Grammar: Level 2

 

 

 

 

 

 

 

 

 

 

 

 

 

 

 

 

 

 

 

 

 

 

 

 

 

 

 

 

 

 

 

 

 

 

 

 

 

 

 

 

 

 

 

 

 

 

 

 

 

 

 

 

 

 

 

 

 

 

 

 

 

 

 

 

 

Pronouns

The word “pronoun” comes from the Latin for “in place of.” A pronoun is a word that you use in place of a noun. In other words, pronouns are substitute words.

Here are some examples of pronouns:

How would the English language sound without pronouns? See for yourself:

English with Pronouns English without Pronouns

Sandy came to school today. She was wearing a red dress and her hair was bunched up in a pony tail. Before her first class, she spent a few minutes gossiping with her best friend. Then the bell rang and she ran into class, but her teacher said that she was late and she had to get a pass.

Sandy came to school today. Sandy was wearing a red dress and Sandy's hair was bunched up in a pony tail. Before Sandy's first class, Sandy spent a few minutes gossiping with Sandy's best friend. Then the bell rang and Sandy ran into class, but Sandy's teacher said that Sandy was late and Sandy had to get a pass.


Aren't you glad we have pronouns?

Case

Some pronouns change "case" depending on whether they come at the beginning of a sentence or at the end.

Consider this example:

Both "she" and "her" are pronouns that refer to the exact same thing: in this case, "my neighbor". However, when placed at the beginning of a sentence, we use the form "she", but when placed at the end of a sentence, we use the form "her".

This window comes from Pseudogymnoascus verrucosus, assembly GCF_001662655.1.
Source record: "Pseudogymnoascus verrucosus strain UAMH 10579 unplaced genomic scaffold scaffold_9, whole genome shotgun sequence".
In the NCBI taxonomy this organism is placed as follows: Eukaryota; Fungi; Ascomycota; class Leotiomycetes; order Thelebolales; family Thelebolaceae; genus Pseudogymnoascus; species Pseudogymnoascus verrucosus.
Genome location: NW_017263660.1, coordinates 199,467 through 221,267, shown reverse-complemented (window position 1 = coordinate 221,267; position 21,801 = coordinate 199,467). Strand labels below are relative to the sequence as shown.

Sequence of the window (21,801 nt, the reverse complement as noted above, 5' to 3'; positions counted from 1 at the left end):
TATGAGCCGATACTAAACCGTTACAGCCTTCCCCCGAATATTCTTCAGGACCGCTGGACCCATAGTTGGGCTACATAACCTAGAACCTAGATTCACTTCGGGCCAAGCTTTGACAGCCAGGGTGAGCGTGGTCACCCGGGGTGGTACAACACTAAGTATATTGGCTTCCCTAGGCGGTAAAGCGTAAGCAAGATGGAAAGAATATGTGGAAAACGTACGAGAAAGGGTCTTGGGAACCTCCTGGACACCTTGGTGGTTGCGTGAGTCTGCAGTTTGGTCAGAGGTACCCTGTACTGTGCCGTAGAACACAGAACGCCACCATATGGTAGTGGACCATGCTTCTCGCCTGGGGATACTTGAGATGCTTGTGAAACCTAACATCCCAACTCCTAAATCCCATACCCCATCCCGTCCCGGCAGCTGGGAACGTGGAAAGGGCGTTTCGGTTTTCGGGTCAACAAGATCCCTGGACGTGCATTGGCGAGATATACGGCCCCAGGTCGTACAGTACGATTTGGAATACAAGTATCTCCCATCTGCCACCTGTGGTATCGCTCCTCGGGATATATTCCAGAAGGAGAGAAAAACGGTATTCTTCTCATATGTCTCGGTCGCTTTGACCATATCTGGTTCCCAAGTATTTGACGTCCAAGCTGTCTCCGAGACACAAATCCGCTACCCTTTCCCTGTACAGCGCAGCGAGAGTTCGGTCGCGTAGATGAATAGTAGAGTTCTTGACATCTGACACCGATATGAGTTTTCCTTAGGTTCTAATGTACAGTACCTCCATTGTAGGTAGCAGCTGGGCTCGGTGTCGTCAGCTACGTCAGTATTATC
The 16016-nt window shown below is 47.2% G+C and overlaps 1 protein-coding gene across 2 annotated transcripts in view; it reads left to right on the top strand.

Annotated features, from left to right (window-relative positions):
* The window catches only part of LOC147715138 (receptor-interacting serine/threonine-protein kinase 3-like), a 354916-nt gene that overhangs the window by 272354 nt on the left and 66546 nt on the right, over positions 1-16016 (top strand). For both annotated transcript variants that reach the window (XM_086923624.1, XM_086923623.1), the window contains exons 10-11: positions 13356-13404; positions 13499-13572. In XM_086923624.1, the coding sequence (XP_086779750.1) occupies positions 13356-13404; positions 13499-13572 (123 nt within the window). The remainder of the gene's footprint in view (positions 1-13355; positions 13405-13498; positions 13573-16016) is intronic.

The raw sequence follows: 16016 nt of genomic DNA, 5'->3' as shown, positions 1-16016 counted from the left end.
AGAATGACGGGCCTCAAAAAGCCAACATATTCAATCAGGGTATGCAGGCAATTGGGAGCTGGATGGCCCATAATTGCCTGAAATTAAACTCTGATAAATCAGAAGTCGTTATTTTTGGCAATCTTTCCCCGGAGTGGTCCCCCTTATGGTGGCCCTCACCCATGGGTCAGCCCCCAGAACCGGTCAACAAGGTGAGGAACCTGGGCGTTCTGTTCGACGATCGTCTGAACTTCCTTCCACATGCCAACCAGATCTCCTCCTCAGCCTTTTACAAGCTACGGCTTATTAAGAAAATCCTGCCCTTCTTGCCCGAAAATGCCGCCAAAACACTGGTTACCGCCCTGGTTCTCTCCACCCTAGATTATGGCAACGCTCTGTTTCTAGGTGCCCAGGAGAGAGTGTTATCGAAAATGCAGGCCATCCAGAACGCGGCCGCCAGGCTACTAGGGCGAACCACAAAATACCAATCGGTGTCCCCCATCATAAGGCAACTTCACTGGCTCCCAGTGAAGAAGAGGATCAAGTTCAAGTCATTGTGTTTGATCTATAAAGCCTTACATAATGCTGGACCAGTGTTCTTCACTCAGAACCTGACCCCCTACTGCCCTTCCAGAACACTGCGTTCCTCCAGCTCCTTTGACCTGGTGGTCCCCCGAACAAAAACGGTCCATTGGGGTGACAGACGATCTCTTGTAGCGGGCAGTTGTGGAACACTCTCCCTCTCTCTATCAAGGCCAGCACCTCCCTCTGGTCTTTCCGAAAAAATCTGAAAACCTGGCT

There are many such pronouns:

If you grew up speaking English, you've probably never given these pronouns much thought. You just use whichever form of the word sounds "natural." However, for English learners, pronouns that chance case can be quite challenging. That is why it's not uncommon to hear an English learner say something like this:

Next time you hear an non-native speaker make such a mistake, perhaps you'll have a bit more sympathy for the challenges that English learners face.

Antecedents

What do we call the word for which the pronoun is “substituting”? 

Consider this example:

The word "It" that begins the second sentence is a pronoun. What does it refer to? It refers to the Christmas tree. Therefore, "the Christmas tree" is the antecedent of the pronoun "it".

Instructions for the Quiz

In each sentence, the pronoun is underlined. Your job is to determine the pronoun's antecedent. In other words, choose the "original" word for which the pronoun is substituting.

Example:

In this example, "he" is a pronoun that refers to Bill, so Bill is the antecedent of the pronoun "he."

Quiz